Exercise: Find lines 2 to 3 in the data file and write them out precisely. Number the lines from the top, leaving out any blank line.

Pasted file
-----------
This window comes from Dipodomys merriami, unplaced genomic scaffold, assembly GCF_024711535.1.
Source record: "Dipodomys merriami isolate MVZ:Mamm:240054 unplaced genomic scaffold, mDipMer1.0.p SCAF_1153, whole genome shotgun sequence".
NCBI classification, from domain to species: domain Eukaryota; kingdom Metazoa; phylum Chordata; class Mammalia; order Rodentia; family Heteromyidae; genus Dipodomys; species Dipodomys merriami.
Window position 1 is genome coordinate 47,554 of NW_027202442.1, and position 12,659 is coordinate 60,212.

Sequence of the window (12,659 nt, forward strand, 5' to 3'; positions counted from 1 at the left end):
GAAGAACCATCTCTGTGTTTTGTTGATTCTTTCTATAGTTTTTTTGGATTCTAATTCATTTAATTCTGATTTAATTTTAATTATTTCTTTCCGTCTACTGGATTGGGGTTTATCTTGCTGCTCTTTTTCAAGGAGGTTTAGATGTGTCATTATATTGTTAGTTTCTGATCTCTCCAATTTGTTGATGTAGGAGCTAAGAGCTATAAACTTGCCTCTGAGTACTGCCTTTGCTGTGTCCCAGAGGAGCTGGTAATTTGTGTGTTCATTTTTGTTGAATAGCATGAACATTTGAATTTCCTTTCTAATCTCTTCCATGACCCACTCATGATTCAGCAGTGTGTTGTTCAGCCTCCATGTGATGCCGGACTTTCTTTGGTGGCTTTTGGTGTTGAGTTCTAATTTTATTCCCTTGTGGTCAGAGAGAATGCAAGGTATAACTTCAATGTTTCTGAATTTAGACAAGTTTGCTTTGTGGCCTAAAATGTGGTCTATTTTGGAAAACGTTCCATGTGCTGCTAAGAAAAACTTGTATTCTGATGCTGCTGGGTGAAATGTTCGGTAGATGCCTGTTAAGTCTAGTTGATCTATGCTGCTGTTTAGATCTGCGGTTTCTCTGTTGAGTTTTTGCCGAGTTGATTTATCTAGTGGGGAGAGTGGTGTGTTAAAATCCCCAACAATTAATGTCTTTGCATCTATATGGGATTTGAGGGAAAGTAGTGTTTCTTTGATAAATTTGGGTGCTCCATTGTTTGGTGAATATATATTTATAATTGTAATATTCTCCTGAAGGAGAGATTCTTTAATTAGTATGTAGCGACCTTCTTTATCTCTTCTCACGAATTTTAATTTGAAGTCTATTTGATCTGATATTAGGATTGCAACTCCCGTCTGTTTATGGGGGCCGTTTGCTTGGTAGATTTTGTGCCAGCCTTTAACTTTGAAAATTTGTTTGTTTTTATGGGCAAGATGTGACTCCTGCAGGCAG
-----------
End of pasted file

Source record: "Dipodomys merriami isolate MVZ:Mamm:240054 unplaced genomic scaffold, mDipMer1.0.p SCAF_1153, whole genome shotgun sequence".
NCBI classification, from domain to species: domain Eukaryota; kingdom Metazoa; phylum Chordata; class Mammalia; order Rodentia; family Heteromyidae; genus Dipodomys; species Dipodomys merriami.